What is ESP8266HTTPClient?

ESP8266HTTPClient is an HTTP library provided with the ESP8266 core for Arduino. It allows performing HTTP requests on an ESP8266-based board, including Adafruit Feather HUZZAH, NodeMCU, SparkFun ESP8266 Thing, Lolin D1 Mini Pro, and many more.

Assuming that the board is connected to the WiFi network, you can send an HTTP request like that:

HTTPClient http;

// Send request
http.begin("http://arduinojson.org/example.json");
http.GET();

// Print the response
Serial.print(http.getString());

// Disconnect
http.end();

See BasicHttpClient.ino for a complete example.

How to parse a JSON document from an HTTP response?

We could pass the result of http.getString() directly to deserializeJson(), but it would be quite inefficient because it would copy the complete response in RAM before parsing.

We can do much better by letting ArduinoJson pull the bytes from the HTTP response. To do that, we must pass a Stream to deserializeJson(), by calling http.getStream() instead of http.getString(). Unfortunately, we now bypass the code that handles chunked transfer encoding, so we must switch to HTTP version 1.0.

HTTPClient http;

// Send request
http.useHTTP10(true);
http.begin("http://arduinojson.org/example.json");
http.GET();

// Parse response
DynamicJsonDocument doc(2048);
deserializeJson(doc, http.getStream());

// Read values
Serial.println(doc["time"].as<long>());

// Disconnect
http.end();

Remember to call useHTTP10(true) when you use getStream()

Notice that I used a DynamicJsonDocument here because the document is quite large. Feel free to use a StaticJsonDocument if your document is smaller. As always, use the ArduinoJson Assistant to compute the right capacity for your project.

How to send a JSON document in an HTTP request?

Unfortunately, there is no way to use the same trick as above, so we have to use a temporary buffer. Here is how we can do so with a String:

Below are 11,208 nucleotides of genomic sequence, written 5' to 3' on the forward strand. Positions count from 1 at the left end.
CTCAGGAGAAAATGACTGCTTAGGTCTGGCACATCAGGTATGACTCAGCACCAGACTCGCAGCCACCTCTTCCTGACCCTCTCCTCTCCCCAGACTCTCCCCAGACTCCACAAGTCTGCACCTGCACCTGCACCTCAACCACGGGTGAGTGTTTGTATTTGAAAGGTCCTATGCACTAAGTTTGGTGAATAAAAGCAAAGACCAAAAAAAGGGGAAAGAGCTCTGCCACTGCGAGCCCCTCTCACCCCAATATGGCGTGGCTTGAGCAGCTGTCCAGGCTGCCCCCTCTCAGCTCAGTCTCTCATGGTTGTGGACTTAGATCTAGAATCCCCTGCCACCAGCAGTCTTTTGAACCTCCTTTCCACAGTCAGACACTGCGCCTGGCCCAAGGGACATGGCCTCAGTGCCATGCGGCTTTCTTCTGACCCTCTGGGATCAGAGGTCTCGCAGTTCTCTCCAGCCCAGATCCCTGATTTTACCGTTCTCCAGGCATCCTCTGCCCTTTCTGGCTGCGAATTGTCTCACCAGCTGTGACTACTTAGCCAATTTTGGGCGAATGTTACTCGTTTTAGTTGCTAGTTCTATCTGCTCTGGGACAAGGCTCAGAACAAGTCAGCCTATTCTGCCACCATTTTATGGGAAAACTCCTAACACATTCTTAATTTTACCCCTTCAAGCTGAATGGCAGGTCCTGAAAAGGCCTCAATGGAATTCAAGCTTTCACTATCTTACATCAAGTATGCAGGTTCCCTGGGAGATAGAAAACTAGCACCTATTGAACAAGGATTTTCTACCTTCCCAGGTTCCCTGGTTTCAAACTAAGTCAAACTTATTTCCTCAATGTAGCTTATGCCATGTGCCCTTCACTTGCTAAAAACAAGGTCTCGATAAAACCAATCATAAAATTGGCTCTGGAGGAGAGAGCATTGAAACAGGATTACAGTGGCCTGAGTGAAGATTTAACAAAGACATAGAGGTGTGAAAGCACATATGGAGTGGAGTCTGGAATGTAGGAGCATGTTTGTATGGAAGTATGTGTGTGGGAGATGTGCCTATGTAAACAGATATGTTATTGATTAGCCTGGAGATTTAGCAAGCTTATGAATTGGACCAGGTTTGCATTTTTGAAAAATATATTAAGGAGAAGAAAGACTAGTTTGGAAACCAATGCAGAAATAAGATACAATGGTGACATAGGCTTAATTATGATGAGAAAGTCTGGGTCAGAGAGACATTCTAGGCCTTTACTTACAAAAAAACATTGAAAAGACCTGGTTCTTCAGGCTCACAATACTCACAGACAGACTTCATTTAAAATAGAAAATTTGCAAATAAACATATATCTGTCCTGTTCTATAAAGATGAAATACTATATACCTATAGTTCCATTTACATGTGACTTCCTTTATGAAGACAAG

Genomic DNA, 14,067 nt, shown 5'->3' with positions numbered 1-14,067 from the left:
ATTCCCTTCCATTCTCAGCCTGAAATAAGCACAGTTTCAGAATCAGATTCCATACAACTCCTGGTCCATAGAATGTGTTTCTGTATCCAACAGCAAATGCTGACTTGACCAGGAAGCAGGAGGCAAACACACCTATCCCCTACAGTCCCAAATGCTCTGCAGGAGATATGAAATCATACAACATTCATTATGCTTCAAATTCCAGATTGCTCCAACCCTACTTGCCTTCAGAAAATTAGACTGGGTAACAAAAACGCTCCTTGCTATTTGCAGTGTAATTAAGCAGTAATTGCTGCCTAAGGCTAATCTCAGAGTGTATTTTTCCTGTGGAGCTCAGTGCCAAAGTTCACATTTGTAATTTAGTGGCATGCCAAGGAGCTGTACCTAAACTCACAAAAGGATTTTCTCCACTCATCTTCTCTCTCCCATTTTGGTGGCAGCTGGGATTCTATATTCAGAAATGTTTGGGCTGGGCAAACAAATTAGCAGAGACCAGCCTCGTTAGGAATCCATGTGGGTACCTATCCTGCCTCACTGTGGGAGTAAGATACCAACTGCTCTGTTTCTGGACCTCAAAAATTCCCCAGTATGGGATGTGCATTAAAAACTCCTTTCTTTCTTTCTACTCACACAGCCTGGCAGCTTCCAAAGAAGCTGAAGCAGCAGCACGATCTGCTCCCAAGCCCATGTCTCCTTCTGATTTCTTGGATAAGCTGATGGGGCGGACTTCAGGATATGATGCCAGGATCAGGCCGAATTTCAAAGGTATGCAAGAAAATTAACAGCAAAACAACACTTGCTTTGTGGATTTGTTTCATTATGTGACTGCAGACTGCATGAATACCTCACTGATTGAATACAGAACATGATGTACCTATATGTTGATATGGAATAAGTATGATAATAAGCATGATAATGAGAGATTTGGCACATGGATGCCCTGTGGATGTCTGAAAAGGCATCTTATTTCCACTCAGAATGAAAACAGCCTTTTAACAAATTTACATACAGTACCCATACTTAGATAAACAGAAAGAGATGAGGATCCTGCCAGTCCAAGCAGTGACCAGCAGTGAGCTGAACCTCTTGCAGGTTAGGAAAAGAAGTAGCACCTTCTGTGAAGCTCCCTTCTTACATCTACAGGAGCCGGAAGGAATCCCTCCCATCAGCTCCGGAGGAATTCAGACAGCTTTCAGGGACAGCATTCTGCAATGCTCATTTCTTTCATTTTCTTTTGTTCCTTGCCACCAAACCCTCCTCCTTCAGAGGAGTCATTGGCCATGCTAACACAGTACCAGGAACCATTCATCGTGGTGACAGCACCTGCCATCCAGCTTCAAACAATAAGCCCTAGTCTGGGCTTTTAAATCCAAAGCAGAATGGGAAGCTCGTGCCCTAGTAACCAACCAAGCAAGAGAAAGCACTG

// Prepare JSON document
DynamicJsonDocument doc(2048);
doc["hello"] = "world";

// Serialize JSON document
String json;
serializeJson(doc, json);

HTTPClient http;

// Send request
http.begin("http://httpbin.org/post");
http.POST(json);

// Read response
Serial.print(http.getString());

// Disconnect
http.end();

If you run this program, you’ll see that it prints information on the HTTP requests. That’s the response returned by httpbin.org; it’s very handy to debug your programs.

BONUS: How to see the document when I use a Stream?

As we saw, it’s more efficient to pass the Stream to deserializeJson() because it saves a large amount of memory. However, we cannot directly print the content of the Stream to see what was sent to ArduinoJson.

To see the content that is received from the HTTP response, we can use the ReadLoggingStream from the StreamUtils library.

Replace:

deserializeJson(doc, http.getStream());

with:

ReadLoggingStream loggingStream(http.getStream(), Serial);
deserializeJson(doc, loggingStream);

ReadLoggingStream will forward everything to deserializeJson() and will print the content to the serial port.

See also